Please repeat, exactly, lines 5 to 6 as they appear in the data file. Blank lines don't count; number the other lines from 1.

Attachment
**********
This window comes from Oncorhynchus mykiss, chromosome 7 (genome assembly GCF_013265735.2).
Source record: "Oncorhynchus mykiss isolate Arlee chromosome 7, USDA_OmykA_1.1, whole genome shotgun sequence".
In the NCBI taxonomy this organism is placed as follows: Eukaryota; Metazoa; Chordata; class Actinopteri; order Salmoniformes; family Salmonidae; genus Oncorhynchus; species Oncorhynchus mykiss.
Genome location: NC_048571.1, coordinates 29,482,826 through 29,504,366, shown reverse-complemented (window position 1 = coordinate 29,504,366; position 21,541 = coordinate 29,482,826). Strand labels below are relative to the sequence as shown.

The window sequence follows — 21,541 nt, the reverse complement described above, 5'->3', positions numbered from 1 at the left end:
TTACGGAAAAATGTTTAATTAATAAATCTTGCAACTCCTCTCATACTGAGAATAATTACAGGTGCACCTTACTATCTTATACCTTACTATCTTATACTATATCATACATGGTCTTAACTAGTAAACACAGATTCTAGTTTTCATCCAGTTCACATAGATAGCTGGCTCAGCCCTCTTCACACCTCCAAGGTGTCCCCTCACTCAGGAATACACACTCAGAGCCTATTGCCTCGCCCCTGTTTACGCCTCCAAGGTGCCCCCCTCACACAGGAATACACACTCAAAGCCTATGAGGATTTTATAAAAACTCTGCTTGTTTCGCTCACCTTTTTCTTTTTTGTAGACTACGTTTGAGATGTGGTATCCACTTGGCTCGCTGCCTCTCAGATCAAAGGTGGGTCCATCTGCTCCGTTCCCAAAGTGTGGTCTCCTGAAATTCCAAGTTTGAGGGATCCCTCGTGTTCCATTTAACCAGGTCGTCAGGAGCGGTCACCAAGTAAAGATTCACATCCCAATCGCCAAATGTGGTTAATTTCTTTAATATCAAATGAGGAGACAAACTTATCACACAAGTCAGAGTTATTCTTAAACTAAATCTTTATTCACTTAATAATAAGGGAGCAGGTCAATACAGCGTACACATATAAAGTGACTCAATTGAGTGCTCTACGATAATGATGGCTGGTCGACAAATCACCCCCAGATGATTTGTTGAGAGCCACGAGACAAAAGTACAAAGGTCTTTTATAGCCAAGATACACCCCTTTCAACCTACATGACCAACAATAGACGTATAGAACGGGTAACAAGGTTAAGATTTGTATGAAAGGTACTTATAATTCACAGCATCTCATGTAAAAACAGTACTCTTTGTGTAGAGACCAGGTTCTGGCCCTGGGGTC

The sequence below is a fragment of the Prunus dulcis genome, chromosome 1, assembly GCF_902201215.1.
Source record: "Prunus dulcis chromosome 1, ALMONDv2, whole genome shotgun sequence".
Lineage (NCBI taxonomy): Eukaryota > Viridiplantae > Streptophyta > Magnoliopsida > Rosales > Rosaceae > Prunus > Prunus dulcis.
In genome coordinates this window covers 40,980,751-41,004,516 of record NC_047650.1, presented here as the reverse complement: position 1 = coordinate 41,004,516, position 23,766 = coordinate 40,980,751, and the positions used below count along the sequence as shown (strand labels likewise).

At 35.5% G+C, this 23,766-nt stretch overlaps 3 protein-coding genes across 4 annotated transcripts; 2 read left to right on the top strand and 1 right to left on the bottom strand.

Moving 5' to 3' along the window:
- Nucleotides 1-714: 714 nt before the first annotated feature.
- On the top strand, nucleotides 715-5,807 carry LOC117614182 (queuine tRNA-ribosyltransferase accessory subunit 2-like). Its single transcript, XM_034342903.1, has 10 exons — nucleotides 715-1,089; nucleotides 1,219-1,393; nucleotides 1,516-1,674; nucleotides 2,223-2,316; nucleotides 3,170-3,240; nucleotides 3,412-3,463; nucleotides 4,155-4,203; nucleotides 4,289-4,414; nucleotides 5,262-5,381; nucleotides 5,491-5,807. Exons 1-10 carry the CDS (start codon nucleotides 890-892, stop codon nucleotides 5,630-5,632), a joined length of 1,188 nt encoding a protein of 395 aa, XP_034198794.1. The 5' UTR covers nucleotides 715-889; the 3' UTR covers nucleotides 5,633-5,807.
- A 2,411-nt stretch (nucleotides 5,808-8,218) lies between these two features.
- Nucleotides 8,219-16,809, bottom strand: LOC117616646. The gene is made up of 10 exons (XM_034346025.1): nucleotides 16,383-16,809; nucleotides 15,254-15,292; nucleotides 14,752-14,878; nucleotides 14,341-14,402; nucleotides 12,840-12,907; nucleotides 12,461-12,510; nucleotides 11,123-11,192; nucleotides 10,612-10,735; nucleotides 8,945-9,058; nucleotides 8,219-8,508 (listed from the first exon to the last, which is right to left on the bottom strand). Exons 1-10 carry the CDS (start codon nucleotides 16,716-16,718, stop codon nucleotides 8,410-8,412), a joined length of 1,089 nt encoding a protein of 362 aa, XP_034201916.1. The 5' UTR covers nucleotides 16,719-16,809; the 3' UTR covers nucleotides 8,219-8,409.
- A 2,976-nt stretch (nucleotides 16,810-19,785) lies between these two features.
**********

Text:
The window sequence follows — 21,541 nt, the reverse complement described above, 5'->3', positions numbered from 1 at the left end:
TTACGGAAAAATGTTTAATTAATAAATCTTGCAACTCCTCTCATACTGAGAATAATTACAGGTGCACCTTACTATCTTATACCTTACTATCTTATACTATATCATACATGGTCTTAACTAGTAAACACAGATTCTAGTTTTCATCCAGTTCACATAGATAGCTGGCTCAGCCCTCTTCACACCTCCAAGGTGTCCCCTCACTCAGGAATACACACTCAGAGCCTATTGCCTCGCCCCTGTTTACGCCTCCAAGGTGCCCCCCTCACACAGGAATACACACTCAAAGCCTATGAGGATTTTATAAAAACTCTGCTTGTTTCGCTCACCTTTTTCTTTTTTGTAGACTACGTTTGAGATGTGGTATCCACTTGGCTCGCTGCCTCTCAGATCAAAGGTGGGTCCATCTGCTCCGTTCCCAAAGTGTGGTCTCCTGAAATTCCAAGTTTGAGGGATCCCTCGTGTTCCATTTAACCAGGTCGTCAGGAGCGGTCACCAAGTAAAGATTCACATCCCAATCGCCAAATGTGGTTAATTTCTTTAATATCAAATGAGGAGACAAACTTATCACACAAGTCAGAGTTATTCTTAAACTAAATCTTTATTCACTTAATAATAAGGGAGCAGGTCAATACAGCGTACACATATAAAGTGACTCAATTGAGTGCTCTACGATAATGATGGCTGGTCGACAAATCACCCCCAGATGATTTGTTGAGAGCCACGAGACAAAAGTACAAAGGTCTTTTATAGCCAAGATACACCCCTTTCAACCTACATGACCAACAATAGACGTATAGAACGGGTAACAAGGTTAAGATTTGTATGAAAGGTACTTATAATTCACAGCATCTCATGTAAAAACAGTACTCTTTGTGTAGAGACCAGGTTCTGGCCCTGGGGTC